A gift by will is known as a bequest, or a legacy. A bequest is, in every sense of the word, the ultimate gift. When donors name the Oregon Nikkei Endowment as the beneficiary of these gifts, it renews our determination to work harder for our cause in the knowledge that someone felt strongly enough about what we do to include us in their family.
Bequests can be simple or complex. You should, of course, discuss your estate plans with your family and your financial and legal advisors. Bequests may include cash, securities, real estate, other property, life insurance, retirement assets, or a percentage of your estate.
Federal Estate Tax Savings
An outright gift to Oregon Nikkei Endowment from your estate (whatever the amount, and whether it is expendable or for endowment) is entirely free from federal estate taxes. O.N.E. is able to make use of the full amount of your gift. Bequests to individuals, on the other hand, are taxed significantly and may reduce your bequest by as much as 55 percent.
Other Advantages of Bequests
Giving by bequest costs nothing now, yet it may give you a great deal of satisfaction to know that your future gift will live on. Bequests are very private. You may make a bequest anonymously and change it at any time.
How To Do It
To make a gift to Oregon Nikkei Endowment from your estate, simply include a statement to that fact in a properly signed will or trust instrument. If you already have a will, you can add a codicil with the details of your bequest, or amend your present trust instrument. To ensure that your exact intentions are carried out, your estate planning documents should be prepared in consultation with your attorney and financial advisor.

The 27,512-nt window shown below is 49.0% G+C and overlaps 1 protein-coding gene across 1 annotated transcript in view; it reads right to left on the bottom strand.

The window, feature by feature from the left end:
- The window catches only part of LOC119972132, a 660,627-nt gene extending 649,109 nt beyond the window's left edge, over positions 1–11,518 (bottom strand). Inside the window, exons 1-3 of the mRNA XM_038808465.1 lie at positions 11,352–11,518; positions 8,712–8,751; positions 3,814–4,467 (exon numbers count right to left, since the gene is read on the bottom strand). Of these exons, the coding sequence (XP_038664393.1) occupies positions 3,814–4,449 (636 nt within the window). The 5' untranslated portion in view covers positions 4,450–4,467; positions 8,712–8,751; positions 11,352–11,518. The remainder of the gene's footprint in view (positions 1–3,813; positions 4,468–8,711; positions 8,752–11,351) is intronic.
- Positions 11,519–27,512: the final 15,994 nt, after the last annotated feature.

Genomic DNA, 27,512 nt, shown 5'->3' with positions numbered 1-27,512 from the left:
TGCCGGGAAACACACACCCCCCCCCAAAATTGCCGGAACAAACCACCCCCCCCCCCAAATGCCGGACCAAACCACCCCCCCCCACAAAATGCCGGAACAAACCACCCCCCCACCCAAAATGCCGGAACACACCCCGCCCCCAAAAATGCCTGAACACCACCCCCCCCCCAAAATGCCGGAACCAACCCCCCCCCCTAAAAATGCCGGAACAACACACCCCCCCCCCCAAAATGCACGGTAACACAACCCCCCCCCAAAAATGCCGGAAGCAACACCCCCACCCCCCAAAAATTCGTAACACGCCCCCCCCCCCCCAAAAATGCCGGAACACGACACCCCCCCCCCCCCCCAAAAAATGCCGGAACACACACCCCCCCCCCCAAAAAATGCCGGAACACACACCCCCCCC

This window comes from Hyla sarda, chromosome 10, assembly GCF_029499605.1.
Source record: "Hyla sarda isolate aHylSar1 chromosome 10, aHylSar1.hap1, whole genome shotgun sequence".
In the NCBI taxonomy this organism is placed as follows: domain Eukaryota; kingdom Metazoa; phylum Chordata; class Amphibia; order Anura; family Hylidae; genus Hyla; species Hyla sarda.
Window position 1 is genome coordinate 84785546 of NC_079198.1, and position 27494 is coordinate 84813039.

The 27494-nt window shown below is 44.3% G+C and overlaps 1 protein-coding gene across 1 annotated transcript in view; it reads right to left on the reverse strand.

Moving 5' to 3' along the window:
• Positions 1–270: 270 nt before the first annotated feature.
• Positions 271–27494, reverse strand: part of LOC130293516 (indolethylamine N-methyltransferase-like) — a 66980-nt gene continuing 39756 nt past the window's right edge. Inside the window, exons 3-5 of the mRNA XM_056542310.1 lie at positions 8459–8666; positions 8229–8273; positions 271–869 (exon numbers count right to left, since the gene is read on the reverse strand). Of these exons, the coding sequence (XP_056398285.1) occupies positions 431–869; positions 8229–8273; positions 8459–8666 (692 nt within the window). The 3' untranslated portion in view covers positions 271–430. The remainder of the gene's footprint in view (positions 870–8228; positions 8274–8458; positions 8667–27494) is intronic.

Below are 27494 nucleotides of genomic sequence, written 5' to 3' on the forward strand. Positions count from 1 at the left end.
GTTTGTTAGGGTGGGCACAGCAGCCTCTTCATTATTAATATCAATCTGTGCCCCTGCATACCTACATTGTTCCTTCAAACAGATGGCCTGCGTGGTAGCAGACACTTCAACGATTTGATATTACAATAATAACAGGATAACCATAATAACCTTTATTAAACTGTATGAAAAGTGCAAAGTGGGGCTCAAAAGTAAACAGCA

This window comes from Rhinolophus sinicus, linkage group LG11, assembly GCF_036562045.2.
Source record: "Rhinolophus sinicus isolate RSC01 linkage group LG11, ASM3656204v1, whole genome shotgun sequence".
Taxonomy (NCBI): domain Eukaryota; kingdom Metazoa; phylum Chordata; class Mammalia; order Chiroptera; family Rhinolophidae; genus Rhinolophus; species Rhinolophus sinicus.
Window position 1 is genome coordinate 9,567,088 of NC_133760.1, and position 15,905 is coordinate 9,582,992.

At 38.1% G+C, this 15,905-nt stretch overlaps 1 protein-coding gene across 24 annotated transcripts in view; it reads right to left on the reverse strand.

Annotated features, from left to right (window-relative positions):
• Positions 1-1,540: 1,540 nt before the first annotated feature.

Naming Oregon Nikkei Endowment in your will or trust can be as simple as including the following sentence:
Our legal title is: Oregon Nikkei Endowment, Inc. Please call for our tax ID and further instructions.
For more information on how to include O.N.E. in your estate plan, have your financial advisor contact Aaron Sanstrum at:
A Gift Annuity is an agreement between you and the Oregon Nikkei Endowment. In return for your gift of cash or securities, you receive fixed payments for the rest of your life. You may, if you choose, name a beneficiary other than yourself.
Because the amount of fixed payments you receive is based on your life expectancy, the older you are when your gift annuity begins, the higher your rate of return. You may choose to receive payments monthly, quarterly, semiannually, or once annually. You can even defer receipt of payment for a number of years.
The Oregon Nikkei Endowment is obligated by law to make payments to you or your designated beneficiary for as long as you live. Please call O.N.E. at 503-224-1458 for details.
Not only do you receive a federal income tax deduction
in the year you make the gift, a portion of your guaranteed annual payments
are also tax-free. The older you are, the greater the tax free percentage
of each payment you receive.
Trusts are formal legal arrangements with a designated trustee, who receives and holds legal title to property and administrates the property according to your instructions. Trusts can be established to conform to almost any financial or administrative function you choose.
When a Trust Makes Sense
Trusts can be very simple, or they can be as complex as necessary to meet your financial, charitable, and personal goals.
For example, they can be used if you:
For gifts of publicly traded securities, you also are partially shielded from capital gains taxes.
Copyright © 1998-2013 Oregon Nikkei Endowment. All rights reserved.